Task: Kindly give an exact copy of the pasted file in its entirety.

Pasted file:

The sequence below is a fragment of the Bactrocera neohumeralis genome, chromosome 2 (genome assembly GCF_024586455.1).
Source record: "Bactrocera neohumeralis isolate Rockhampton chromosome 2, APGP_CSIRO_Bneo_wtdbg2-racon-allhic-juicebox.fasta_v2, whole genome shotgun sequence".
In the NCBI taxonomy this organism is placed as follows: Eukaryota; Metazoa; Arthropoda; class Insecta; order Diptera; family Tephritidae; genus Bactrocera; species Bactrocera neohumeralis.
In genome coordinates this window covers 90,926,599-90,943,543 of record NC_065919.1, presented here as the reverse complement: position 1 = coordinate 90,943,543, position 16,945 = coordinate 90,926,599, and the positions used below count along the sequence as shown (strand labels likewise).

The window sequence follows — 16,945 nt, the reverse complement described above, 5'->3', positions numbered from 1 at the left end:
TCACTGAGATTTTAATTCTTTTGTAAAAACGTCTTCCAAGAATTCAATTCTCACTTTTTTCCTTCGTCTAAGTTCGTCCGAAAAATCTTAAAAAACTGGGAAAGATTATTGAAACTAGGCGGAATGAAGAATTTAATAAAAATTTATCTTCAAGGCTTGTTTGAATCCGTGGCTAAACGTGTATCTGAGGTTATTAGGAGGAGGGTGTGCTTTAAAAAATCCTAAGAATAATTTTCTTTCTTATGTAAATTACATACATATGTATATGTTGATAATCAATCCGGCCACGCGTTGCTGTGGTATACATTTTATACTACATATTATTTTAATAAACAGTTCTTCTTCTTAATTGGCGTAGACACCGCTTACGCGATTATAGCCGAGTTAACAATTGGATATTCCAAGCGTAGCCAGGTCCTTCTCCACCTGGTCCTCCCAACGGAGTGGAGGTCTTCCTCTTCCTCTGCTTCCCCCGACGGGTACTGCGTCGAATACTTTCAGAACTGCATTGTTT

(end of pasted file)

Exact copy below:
The sequence below is a fragment of the Bactrocera neohumeralis genome, chromosome 2 (genome assembly GCF_024586455.1).
Source record: "Bactrocera neohumeralis isolate Rockhampton chromosome 2, APGP_CSIRO_Bneo_wtdbg2-racon-allhic-juicebox.fasta_v2, whole genome shotgun sequence".
In the NCBI taxonomy this organism is placed as follows: Eukaryota; Metazoa; Arthropoda; class Insecta; order Diptera; family Tephritidae; genus Bactrocera; species Bactrocera neohumeralis.
In genome coordinates this window covers 90,926,599-90,943,543 of record NC_065919.1, presented here as the reverse complement: position 1 = coordinate 90,943,543, position 16,945 = coordinate 90,926,599, and the positions used below count along the sequence as shown (strand labels likewise).

The window sequence follows — 16,945 nt, the reverse complement described above, 5'->3', positions numbered from 1 at the left end:
TCACTGAGATTTTAATTCTTTTGTAAAAACGTCTTCCAAGAATTCAATTCTCACTTTTTTCCTTCGTCTAAGTTCGTCCGAAAAATCTTAAAAAACTGGGAAAGATTATTGAAACTAGGCGGAATGAAGAATTTAATAAAAATTTATCTTCAAGGCTTGTTTGAATCCGTGGCTAAACGTGTATCTGAGGTTATTAGGAGGAGGGTGTGCTTTAAAAAATCCTAAGAATAATTTTCTTTCTTATGTAAATTACATACATATGTATATGTTGATAATCAATCCGGCCACGCGTTGCTGTGGTATACATTTTATACTACATATTATTTTAATAAACAGTTCTTCTTCTTAATTGGCGTAGACACCGCTTACGCGATTATAGCCGAGTTAACAATTGGATATTCCAAGCGTAGCCAGGTCCTTCTCCACCTGGTCCTCCCAACGGAGTGGAGGTCTTCCTCTTCCTCTGCTTCCCCCGACGGGTACTGCGTCGAATACTTTCAGAACTGCATTGTTT